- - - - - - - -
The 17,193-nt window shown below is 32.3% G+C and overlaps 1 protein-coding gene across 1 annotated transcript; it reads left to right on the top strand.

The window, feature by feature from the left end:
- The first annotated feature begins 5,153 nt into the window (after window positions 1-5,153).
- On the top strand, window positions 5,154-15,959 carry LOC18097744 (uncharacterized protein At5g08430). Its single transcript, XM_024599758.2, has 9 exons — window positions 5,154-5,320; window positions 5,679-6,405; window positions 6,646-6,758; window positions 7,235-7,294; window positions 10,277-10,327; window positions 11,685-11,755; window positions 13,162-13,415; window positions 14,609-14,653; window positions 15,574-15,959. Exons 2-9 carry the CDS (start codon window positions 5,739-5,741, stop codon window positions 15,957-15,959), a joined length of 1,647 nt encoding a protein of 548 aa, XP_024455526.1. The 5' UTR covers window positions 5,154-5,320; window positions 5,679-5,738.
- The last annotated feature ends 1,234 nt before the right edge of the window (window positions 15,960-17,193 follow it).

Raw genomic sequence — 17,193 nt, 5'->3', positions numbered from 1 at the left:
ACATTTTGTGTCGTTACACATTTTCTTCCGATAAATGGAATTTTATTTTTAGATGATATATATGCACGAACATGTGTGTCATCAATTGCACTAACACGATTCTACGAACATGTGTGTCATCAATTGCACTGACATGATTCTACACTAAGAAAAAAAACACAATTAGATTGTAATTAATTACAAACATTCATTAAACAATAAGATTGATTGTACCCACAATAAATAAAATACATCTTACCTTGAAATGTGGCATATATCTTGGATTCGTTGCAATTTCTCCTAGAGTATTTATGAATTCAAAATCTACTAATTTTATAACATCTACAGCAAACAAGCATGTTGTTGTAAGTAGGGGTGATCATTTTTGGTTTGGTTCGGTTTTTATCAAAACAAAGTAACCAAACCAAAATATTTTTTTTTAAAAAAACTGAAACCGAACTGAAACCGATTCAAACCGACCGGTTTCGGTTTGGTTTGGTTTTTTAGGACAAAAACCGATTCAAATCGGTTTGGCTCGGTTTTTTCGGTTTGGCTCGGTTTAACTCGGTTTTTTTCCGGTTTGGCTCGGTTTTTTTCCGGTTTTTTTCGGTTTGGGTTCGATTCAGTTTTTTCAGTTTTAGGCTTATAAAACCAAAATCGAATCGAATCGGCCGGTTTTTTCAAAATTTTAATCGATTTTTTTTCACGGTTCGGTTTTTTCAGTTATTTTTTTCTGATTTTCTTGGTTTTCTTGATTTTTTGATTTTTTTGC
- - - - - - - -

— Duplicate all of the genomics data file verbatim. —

The 17,193-nt window shown below is 32.3% G+C and overlaps 1 protein-coding gene across 1 annotated transcript; it reads left to right on the top strand.

The window, feature by feature from the left end:
- The first annotated feature begins 5,153 nt into the window (after window positions 1-5,153).
- On the top strand, window positions 5,154-15,959 carry LOC18097744 (uncharacterized protein At5g08430). Its single transcript, XM_024599758.2, has 9 exons — window positions 5,154-5,320; window positions 5,679-6,405; window positions 6,646-6,758; window positions 7,235-7,294; window positions 10,277-10,327; window positions 11,685-11,755; window positions 13,162-13,415; window positions 14,609-14,653; window positions 15,574-15,959. Exons 2-9 carry the CDS (start codon window positions 5,739-5,741, stop codon window positions 15,957-15,959), a joined length of 1,647 nt encoding a protein of 548 aa, XP_024455526.1. The 5' UTR covers window positions 5,154-5,320; window positions 5,679-5,738.
- The last annotated feature ends 1,234 nt before the right edge of the window (window positions 15,960-17,193 follow it).

Raw genomic sequence — 17,193 nt, 5'->3', positions numbered from 1 at the left:
ACATTTTGTGTCGTTACACATTTTCTTCCGATAAATGGAATTTTATTTTTAGATGATATATATGCACGAACATGTGTGTCATCAATTGCACTAACACGATTCTACGAACATGTGTGTCATCAATTGCACTGACATGATTCTACACTAAGAAAAAAAACACAATTAGATTGTAATTAATTACAAACATTCATTAAACAATAAGATTGATTGTACCCACAATAAATAAAATACATCTTACCTTGAAATGTGGCATATATCTTGGATTCGTTGCAATTTCTCCTAGAGTATTTATGAATTCAAAATCTACTAATTTTATAACATCTACAGCAAACAAGCATGTTGTTGTAAGTAGGGGTGATCATTTTTGGTTTGGTTCGGTTTTTATCAAAACAAAGTAACCAAACCAAAATATTTTTTTTTAAAAAAACTGAAACCGAACTGAAACCGATTCAAACCGACCGGTTTCGGTTTGGTTTGGTTTTTTAGGACAAAAACCGATTCAAATCGGTTTGGCTCGGTTTTTTCGGTTTGGCTCGGTTTAACTCGGTTTTTTTCCGGTTTGGCTCGGTTTTTTTCCGGTTTTTTTCGGTTTGGGTTCGATTCAGTTTTTTCAGTTTTAGGCTTATAAAACCAAAATCGAATCGAATCGGCCGGTTTTTTCAAAATTTTAATCGATTTTTTTTCACGGTTCGGTTTTTTCAGTTATTTTTTTCTGATTTTCTTGGTTTTCTTGATTTTTTGATTTTTTTGC